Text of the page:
“Hospice were with him and the family all the way along his last journey. Stories like this always stick in my mind, and are the reason I volunteer for Hospice.”
“My name is Linda, I have been a Volunteer for 16 years and worked in many areas of Hospice. My main area of volunteering has been in the “In Patient Unit”. I have also been involved in many fundraising events over the years and latterly I have been working with the Hospice at Home Team.
I have many fond memories of the Patients, Staff and fellow Volunteers I have met over the years. All of the patients have a unique story a few of these I would like to share.
My first introduction to the ‘I’ Newspaper, was I would collect a copy from the Nobles shop, and would the read it to one of the gentleman patients. One day he said to me “I would like a Harpist to play at my funeral, this I was able to organise as his last wish. At the time we had recently held an Afternoon Tea fundraiser in a very pleasant garden where a Harpist was playing. I contacted the same Harpist and she was glad to oblige at his funeral. The gentleman had no family and just a few of his friends were there.
One of the other patients on hearing that we were running an Afternoon Tea at Hospice, asked me as a last treat for his friends, could he bring some of them along. The gentleman really did have some very good friends, 12 turned up to support him and they all had a lovely afternoon. Only after he had passed I was talking to my cousin one day and she told me that in his early life as a child he had spent sometime in the care of my Aunt who was a Foster Mother. I really wish I had known.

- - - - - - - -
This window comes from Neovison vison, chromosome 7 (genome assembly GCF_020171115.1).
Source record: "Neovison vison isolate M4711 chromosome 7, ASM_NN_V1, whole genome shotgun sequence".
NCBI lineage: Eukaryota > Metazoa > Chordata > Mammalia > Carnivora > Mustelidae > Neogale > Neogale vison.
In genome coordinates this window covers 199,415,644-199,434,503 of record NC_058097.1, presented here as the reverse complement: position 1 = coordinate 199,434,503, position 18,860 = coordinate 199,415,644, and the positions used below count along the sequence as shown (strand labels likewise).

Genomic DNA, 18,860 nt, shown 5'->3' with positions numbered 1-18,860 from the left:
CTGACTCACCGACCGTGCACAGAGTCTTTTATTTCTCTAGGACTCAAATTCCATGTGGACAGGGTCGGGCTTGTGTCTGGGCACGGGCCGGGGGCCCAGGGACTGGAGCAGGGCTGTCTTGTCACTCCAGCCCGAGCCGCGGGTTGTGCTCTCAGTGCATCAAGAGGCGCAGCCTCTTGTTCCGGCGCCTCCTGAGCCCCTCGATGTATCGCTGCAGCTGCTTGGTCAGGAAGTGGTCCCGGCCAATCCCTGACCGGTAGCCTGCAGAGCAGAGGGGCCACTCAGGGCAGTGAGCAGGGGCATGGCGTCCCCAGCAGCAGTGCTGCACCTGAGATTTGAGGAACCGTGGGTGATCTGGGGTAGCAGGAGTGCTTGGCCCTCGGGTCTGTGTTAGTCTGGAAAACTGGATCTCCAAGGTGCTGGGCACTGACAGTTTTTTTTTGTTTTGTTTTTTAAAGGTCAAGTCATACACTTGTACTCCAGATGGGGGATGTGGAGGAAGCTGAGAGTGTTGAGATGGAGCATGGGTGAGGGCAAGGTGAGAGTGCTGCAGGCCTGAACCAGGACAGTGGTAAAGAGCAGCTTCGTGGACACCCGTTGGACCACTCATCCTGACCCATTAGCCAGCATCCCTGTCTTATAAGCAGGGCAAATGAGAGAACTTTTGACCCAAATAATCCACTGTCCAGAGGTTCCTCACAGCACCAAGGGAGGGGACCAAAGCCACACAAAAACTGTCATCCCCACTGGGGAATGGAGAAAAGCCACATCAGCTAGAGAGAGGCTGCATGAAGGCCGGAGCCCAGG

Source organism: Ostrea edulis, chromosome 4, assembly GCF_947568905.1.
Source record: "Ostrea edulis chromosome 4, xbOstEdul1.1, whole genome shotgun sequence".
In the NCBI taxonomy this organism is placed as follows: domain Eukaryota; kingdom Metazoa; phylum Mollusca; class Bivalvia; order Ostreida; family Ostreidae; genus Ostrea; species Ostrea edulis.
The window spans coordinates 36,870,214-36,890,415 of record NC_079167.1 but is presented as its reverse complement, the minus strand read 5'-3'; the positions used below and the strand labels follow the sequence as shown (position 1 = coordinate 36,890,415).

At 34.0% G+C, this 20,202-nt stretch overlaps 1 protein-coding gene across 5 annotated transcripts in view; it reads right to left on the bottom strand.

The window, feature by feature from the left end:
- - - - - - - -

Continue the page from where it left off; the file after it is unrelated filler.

On another occasion on entering the patients bedroom, which was occupied by an elderly Lady struggling to write her last wishes and will. She dictated her wishes to me which I wrote in my best long hand for to give to her legal representative to do formal writing. I felt very honoured.
Only recently I sat with an elderly lady with dementia, I was asked to see if I could get the lady to take a drink of water. On her knee table was sitting a model comfort cat. These cats are very realistic and it is known that they can be a great comfort to a dementia sufferer. I started to interact with the cat, and on seeing this the lady’s face lit up and she started to stroke the cat and which brought about a calming effect, she started to drink. The lady didn’t have any conversation. A number of these dementia cats have been donated to Hospice by Rotary and they have proven to have a very calming and stabilising effect on patients. A very simple concept working very successfully.
Many of these patients as well as having an interesting story are quite inspirational. One that springs to mind was a young family man who very bravely fought his illness over a number of years helped by all the people at Hospice and his devoted family. Hospice were with him and the family all the way along his last journey. Stories like this always stick in my mind, and are the reason I volunteer for Hospice.”